1. Thanks Jim. I was referring to the behavioral issue many investors face when confronted with rebalancing. Any type of rebalancing is better than none at all. Many can’t even get past that.

          Paul

  2. Jim Otar’s research analyzing market data compiled from 1900 – 2010 (and summarized here Sustainable Withdrawal Rates of Common Drawdown Strategies ) suggests that rebalancing every 4 years (specifically at the end of the Presidential election cycle) can increase portfolio life and the SWR. This occurs because it reduces the effect of the adverse sequence of returns in distribution portfolios while reducing permanent losses compounded by rebalancing too frequently in multi-year down markets (thus preserving capital) and allowing gains to compound further during secular bull market runs. Thanks for your great contributions!

    1. Bruce, you are doing nothing wrong. Google Sheets is having issues. Other bloggers have are having the same problem. Scott, over at Scott’s investments, did a brief post on it. I have been been able to manually go in and edit any field in the query and change a parameter, and that causes the query to work. Problem is it only works that one time. Hopefully this gets fixed soon.

      Paul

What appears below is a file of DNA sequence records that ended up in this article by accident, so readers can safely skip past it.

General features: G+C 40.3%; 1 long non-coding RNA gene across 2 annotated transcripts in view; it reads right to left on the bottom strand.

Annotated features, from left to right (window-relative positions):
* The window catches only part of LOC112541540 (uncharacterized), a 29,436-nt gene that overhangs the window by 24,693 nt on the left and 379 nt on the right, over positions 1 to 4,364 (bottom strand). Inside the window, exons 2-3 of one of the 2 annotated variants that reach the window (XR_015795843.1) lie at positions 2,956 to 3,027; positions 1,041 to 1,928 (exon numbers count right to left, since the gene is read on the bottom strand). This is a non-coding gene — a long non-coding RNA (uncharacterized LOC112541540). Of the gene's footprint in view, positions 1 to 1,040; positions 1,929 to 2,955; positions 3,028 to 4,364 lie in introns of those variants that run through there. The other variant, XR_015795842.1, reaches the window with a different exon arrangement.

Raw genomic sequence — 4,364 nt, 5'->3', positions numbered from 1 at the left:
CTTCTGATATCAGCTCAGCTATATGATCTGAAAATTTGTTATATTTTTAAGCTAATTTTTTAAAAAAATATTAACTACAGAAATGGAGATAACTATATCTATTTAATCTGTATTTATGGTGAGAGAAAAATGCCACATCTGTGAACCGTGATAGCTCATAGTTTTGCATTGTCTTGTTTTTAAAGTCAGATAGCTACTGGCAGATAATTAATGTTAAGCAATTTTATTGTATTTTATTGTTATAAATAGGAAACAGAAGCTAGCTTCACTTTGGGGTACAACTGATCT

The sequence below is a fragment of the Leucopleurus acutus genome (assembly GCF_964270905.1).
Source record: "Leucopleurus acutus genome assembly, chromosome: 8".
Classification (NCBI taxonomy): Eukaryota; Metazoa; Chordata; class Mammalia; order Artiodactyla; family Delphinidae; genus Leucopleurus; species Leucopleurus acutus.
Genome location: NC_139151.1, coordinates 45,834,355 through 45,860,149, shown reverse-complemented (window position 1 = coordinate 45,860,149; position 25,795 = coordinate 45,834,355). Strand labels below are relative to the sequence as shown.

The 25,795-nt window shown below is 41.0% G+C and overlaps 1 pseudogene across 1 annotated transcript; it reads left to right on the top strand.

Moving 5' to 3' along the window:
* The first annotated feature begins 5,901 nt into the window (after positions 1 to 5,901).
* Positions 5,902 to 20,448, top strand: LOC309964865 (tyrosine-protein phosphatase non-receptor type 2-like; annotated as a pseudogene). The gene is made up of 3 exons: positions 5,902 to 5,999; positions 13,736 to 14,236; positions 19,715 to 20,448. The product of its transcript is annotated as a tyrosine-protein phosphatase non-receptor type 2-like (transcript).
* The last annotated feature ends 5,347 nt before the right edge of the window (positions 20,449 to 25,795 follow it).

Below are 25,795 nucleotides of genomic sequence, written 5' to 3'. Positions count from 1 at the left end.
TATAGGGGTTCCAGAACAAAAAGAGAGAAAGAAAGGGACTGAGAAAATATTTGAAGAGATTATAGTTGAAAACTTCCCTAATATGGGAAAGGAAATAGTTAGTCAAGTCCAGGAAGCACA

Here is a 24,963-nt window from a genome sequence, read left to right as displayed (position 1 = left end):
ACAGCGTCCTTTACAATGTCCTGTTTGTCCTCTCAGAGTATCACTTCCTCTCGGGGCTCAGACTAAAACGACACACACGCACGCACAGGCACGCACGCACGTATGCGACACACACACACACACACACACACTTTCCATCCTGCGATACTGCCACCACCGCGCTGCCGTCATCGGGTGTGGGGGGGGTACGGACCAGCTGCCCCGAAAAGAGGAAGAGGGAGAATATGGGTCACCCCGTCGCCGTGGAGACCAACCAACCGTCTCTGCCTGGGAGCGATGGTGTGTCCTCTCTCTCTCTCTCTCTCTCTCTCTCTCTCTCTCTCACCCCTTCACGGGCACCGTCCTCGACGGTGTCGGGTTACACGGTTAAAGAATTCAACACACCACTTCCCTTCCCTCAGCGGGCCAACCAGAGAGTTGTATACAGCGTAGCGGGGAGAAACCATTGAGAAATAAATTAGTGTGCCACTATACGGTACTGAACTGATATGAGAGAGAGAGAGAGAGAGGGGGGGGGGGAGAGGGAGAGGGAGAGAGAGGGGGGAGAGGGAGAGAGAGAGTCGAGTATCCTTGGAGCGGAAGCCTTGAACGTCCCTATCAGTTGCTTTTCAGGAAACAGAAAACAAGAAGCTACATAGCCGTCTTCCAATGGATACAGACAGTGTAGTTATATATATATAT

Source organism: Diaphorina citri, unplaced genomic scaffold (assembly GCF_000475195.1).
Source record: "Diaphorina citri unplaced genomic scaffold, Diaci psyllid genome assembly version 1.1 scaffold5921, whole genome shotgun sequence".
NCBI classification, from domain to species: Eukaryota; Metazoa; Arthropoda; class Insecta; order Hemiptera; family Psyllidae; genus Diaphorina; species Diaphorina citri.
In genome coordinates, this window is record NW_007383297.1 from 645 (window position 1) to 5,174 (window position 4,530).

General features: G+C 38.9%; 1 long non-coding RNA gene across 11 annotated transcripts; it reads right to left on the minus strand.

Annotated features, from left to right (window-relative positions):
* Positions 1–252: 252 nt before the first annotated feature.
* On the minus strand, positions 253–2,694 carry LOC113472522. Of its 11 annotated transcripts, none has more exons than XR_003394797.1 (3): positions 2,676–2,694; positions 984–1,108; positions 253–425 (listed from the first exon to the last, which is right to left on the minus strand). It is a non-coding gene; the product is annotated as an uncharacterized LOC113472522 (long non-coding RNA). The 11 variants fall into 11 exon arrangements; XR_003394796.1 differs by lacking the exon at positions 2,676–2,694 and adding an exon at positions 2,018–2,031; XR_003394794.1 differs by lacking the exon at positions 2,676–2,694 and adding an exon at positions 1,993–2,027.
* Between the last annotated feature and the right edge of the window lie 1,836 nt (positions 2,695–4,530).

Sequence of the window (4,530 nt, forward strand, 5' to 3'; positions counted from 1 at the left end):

3. Hi Paul,

    I stumbled across your website by accident and I really like the basic IVY plan–it’s so simple even I can understand it.

    I am not a sophisticated investor by any means; many of the terms and concepts you are so comfortable with are alien to me. I have several diversified mutual funds which have done pretty well in aggregate, but the IVY model really appeals.

    I have some industry-specific funds, some index funds, and some mid and large cap funds. Probably too many, I know, but I’m trying to stay diversified. I tend to be pretty aggressive so ironing out the volatility using the IVY model speaks to me.

    However, I have some very basic–as in, “there are no stupid questions, class” basic–questions. This seems like as good a place to ask the questions as any.

    1. When the model suggests going to “cash” when it drops below the 200-day moving average at the end of the month, what does “cash” mean? I assume we don’t get a bunch of greenbacks to level out the bumps in the mattress. Where do you actually put that money?

    2. Does this work with mutual funds as well as ETFs?

    Thank you, Paul for all the extremely helpful information. Not only are you living the dream, you are helping countless others live theirs.

    1. Andy,

      Thanks for the kind words. Here are the answers to your questions.

      1. The model use the SHY ETF as a cash proxy.
      2. Yes, it would work for mutual funds as well, as long as the mutual funds represent the actual indexes in the model.

      Paul